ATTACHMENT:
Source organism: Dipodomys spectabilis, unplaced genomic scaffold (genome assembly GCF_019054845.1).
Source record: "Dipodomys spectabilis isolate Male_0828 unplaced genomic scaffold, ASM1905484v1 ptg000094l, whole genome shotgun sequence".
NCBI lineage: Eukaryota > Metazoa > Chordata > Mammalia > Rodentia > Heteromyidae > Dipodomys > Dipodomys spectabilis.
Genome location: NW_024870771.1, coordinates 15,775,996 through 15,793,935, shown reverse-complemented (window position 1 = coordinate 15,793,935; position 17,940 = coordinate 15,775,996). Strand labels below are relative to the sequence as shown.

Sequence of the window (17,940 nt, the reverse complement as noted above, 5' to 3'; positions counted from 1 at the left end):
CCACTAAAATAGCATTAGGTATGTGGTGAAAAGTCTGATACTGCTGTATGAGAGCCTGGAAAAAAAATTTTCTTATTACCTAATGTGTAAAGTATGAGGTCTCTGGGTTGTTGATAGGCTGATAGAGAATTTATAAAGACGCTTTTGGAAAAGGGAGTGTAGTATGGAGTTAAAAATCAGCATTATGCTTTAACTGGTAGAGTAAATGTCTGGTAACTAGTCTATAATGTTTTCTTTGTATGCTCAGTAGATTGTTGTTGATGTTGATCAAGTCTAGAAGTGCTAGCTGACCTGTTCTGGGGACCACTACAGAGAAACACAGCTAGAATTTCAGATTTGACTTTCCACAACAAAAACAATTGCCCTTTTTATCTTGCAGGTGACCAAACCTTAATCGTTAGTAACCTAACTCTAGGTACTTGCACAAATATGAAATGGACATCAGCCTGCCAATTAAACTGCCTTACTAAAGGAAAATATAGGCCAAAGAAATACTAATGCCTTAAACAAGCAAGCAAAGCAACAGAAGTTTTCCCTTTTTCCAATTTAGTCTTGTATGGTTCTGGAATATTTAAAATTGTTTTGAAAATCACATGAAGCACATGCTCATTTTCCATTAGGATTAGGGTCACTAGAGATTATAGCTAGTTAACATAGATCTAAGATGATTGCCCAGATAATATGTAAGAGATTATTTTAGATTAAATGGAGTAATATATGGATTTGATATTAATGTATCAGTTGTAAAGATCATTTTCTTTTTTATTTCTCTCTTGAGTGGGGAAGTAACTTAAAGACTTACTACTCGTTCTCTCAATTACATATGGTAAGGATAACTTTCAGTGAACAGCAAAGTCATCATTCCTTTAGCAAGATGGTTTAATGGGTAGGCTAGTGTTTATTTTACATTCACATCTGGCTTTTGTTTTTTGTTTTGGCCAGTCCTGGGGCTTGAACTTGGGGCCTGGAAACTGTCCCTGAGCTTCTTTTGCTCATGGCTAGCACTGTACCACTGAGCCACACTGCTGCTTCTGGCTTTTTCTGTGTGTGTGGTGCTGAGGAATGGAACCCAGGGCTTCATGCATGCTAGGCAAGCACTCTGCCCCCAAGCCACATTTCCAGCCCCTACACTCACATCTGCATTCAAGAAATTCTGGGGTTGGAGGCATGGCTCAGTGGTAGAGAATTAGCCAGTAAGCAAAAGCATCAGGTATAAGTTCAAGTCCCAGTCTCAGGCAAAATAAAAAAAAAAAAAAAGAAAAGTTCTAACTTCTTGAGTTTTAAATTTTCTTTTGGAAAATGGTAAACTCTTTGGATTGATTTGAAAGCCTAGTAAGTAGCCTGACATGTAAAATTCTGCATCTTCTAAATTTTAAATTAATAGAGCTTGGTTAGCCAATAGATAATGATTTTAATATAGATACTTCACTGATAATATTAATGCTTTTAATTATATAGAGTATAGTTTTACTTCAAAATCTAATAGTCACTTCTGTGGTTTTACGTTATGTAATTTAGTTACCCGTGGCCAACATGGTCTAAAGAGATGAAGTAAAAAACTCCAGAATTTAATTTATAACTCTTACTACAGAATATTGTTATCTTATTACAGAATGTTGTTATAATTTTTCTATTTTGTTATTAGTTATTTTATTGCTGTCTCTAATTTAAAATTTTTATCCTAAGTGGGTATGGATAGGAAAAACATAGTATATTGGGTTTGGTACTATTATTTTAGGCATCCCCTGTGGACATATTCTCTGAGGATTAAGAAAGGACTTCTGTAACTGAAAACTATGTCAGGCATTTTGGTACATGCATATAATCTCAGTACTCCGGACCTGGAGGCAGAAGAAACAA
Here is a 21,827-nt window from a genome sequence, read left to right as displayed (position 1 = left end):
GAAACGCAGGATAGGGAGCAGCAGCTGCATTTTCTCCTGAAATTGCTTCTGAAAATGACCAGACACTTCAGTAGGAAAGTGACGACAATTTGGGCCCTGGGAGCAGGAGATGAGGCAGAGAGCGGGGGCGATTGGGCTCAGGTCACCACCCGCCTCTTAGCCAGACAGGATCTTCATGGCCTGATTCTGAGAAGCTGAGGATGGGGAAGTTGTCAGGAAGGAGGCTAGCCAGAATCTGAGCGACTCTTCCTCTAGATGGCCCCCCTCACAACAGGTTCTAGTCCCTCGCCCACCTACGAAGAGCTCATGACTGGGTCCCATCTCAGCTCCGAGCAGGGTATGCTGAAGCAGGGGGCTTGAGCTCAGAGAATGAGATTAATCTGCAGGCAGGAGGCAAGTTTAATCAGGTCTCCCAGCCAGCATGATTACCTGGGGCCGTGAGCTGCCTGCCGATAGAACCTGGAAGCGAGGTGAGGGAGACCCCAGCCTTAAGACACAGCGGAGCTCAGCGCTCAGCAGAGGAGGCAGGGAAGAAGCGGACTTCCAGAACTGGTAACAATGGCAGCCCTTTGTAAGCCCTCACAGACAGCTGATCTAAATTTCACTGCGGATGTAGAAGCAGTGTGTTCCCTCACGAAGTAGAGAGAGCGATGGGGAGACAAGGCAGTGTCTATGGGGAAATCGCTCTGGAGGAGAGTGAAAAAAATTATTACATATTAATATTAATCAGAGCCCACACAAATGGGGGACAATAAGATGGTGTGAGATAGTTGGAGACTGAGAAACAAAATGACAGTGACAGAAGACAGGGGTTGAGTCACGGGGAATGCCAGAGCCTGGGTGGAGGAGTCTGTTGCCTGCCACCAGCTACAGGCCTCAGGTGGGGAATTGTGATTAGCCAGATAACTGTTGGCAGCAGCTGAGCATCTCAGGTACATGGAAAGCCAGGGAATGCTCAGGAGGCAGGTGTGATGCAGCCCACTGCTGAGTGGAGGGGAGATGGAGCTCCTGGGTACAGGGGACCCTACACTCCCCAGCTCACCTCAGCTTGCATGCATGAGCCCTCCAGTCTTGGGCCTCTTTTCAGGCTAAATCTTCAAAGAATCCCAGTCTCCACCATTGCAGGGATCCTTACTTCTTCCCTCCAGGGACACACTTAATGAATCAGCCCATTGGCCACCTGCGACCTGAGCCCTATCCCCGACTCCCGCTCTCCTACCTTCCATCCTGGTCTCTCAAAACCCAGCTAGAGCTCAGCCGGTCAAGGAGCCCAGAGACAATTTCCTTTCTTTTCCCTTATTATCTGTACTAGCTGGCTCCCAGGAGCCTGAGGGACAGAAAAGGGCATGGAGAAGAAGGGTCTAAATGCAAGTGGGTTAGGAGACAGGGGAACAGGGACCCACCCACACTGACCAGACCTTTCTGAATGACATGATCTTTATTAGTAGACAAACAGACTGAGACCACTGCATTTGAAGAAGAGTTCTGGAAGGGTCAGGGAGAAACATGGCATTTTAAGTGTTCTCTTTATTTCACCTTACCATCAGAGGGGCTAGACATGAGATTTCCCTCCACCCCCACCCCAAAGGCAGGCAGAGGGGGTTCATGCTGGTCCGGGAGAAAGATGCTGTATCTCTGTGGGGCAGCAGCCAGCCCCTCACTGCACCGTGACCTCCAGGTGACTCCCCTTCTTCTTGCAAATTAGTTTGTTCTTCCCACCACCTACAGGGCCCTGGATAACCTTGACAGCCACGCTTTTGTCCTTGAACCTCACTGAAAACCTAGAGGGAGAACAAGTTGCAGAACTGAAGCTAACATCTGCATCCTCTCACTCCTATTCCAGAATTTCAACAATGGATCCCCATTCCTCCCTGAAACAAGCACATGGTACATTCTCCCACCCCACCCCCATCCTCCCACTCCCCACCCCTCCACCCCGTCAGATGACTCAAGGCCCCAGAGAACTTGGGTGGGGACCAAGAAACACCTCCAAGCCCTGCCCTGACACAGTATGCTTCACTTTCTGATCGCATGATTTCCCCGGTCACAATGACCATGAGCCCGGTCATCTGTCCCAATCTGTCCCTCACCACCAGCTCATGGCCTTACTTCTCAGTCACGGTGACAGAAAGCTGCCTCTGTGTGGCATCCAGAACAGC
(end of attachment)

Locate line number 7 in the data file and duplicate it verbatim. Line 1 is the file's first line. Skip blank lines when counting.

Here is a 21,827-nt window from a genome sequence, read left to right as displayed (position 1 = left end):